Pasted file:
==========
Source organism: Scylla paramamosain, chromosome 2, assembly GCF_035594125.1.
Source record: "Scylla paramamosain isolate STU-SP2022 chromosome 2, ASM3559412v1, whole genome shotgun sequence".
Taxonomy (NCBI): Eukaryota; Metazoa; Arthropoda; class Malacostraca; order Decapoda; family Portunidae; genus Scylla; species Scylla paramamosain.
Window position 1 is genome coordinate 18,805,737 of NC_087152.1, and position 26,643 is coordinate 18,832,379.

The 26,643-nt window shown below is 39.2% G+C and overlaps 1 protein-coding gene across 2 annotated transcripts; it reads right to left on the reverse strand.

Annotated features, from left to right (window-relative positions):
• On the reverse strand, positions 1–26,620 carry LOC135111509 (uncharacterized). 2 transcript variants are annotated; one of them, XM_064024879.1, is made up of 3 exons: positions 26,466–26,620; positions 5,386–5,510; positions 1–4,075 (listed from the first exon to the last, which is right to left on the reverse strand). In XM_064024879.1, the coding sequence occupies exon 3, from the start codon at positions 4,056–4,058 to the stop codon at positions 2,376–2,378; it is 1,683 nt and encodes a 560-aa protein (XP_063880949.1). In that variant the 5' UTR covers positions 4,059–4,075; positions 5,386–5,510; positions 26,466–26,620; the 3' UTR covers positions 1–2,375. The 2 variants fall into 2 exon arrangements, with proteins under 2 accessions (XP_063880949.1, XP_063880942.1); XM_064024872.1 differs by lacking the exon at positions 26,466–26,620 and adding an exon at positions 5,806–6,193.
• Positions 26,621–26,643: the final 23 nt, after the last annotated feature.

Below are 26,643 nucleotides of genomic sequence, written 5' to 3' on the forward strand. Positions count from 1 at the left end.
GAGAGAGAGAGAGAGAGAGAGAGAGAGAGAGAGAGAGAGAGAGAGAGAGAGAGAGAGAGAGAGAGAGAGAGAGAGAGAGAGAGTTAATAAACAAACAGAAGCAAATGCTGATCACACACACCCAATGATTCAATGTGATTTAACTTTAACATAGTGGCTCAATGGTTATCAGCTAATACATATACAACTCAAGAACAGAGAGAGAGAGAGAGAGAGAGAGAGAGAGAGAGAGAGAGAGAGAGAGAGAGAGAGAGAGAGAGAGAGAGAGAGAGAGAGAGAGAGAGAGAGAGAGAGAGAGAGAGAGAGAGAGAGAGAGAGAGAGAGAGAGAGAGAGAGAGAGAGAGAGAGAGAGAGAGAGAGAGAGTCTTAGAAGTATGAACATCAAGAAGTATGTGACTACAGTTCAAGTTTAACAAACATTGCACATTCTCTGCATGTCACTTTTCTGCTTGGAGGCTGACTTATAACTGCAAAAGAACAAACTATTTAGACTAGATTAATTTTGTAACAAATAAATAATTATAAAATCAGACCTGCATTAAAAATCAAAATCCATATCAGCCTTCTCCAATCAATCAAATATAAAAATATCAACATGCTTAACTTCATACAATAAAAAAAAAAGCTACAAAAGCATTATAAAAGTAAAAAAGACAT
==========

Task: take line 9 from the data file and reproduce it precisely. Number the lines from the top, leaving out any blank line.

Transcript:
Below are 26,643 nucleotides of genomic sequence, written 5' to 3' on the forward strand. Positions count from 1 at the left end.